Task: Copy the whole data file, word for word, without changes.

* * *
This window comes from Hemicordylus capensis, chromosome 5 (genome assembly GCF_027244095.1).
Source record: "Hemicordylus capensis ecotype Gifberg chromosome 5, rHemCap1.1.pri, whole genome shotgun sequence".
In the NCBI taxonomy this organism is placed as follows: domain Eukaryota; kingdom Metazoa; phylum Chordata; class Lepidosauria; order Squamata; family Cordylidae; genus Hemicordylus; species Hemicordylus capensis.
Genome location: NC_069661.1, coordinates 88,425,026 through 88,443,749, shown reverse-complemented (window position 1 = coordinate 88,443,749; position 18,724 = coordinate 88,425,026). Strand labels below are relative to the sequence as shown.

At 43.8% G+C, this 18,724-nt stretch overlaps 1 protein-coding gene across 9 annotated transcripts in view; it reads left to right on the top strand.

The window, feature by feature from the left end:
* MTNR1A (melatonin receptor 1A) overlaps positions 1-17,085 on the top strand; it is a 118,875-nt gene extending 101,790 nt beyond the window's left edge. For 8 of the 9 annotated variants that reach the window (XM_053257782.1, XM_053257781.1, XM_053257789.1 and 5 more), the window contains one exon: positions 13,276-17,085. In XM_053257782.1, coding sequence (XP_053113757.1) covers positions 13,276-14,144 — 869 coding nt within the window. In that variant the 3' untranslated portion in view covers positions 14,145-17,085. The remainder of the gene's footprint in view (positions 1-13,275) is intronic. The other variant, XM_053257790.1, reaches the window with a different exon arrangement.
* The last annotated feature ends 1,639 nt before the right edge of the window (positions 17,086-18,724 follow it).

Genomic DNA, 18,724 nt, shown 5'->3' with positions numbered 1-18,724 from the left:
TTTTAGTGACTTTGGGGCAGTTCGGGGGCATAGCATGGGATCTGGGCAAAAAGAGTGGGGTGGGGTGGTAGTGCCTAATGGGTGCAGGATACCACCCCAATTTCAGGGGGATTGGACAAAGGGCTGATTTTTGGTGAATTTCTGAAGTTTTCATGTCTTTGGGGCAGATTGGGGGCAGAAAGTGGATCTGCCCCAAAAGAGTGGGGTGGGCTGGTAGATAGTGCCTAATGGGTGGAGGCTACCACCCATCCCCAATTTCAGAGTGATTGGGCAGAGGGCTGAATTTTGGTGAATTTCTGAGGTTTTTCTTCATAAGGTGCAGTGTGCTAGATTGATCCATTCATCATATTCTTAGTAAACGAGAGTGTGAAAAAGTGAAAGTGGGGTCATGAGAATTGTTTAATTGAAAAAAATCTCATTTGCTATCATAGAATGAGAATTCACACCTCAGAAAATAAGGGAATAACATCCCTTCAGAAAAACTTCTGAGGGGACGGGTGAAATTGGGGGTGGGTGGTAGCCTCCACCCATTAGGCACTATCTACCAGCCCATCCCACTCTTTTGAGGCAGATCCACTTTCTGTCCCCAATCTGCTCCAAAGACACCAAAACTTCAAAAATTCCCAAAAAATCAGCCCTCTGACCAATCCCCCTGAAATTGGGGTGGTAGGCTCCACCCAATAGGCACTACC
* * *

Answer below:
This window comes from Hemicordylus capensis, chromosome 5 (genome assembly GCF_027244095.1).
Source record: "Hemicordylus capensis ecotype Gifberg chromosome 5, rHemCap1.1.pri, whole genome shotgun sequence".
In the NCBI taxonomy this organism is placed as follows: domain Eukaryota; kingdom Metazoa; phylum Chordata; class Lepidosauria; order Squamata; family Cordylidae; genus Hemicordylus; species Hemicordylus capensis.
Genome location: NC_069661.1, coordinates 88,425,026 through 88,443,749, shown reverse-complemented (window position 1 = coordinate 88,443,749; position 18,724 = coordinate 88,425,026). Strand labels below are relative to the sequence as shown.

At 43.8% G+C, this 18,724-nt stretch overlaps 1 protein-coding gene across 9 annotated transcripts in view; it reads left to right on the top strand.

The window, feature by feature from the left end:
* MTNR1A (melatonin receptor 1A) overlaps positions 1-17,085 on the top strand; it is a 118,875-nt gene extending 101,790 nt beyond the window's left edge. For 8 of the 9 annotated variants that reach the window (XM_053257782.1, XM_053257781.1, XM_053257789.1 and 5 more), the window contains one exon: positions 13,276-17,085. In XM_053257782.1, coding sequence (XP_053113757.1) covers positions 13,276-14,144 — 869 coding nt within the window. In that variant the 3' untranslated portion in view covers positions 14,145-17,085. The remainder of the gene's footprint in view (positions 1-13,275) is intronic. The other variant, XM_053257790.1, reaches the window with a different exon arrangement.
* The last annotated feature ends 1,639 nt before the right edge of the window (positions 17,086-18,724 follow it).

Genomic DNA, 18,724 nt, shown 5'->3' with positions numbered 1-18,724 from the left:
TTTTAGTGACTTTGGGGCAGTTCGGGGGCATAGCATGGGATCTGGGCAAAAAGAGTGGGGTGGGGTGGTAGTGCCTAATGGGTGCAGGATACCACCCCAATTTCAGGGGGATTGGACAAAGGGCTGATTTTTGGTGAATTTCTGAAGTTTTCATGTCTTTGGGGCAGATTGGGGGCAGAAAGTGGATCTGCCCCAAAAGAGTGGGGTGGGCTGGTAGATAGTGCCTAATGGGTGGAGGCTACCACCCATCCCCAATTTCAGAGTGATTGGGCAGAGGGCTGAATTTTGGTGAATTTCTGAGGTTTTTCTTCATAAGGTGCAGTGTGCTAGATTGATCCATTCATCATATTCTTAGTAAACGAGAGTGTGAAAAAGTGAAAGTGGGGTCATGAGAATTGTTTAATTGAAAAAAATCTCATTTGCTATCATAGAATGAGAATTCACACCTCAGAAAATAAGGGAATAACATCCCTTCAGAAAAACTTCTGAGGGGACGGGTGAAATTGGGGGTGGGTGGTAGCCTCCACCCATTAGGCACTATCTACCAGCCCATCCCACTCTTTTGAGGCAGATCCACTTTCTGTCCCCAATCTGCTCCAAAGACACCAAAACTTCAAAAATTCCCAAAAAATCAGCCCTCTGACCAATCCCCCTGAAATTGGGGTGGTAGGCTCCACCCAATAGGCACTACC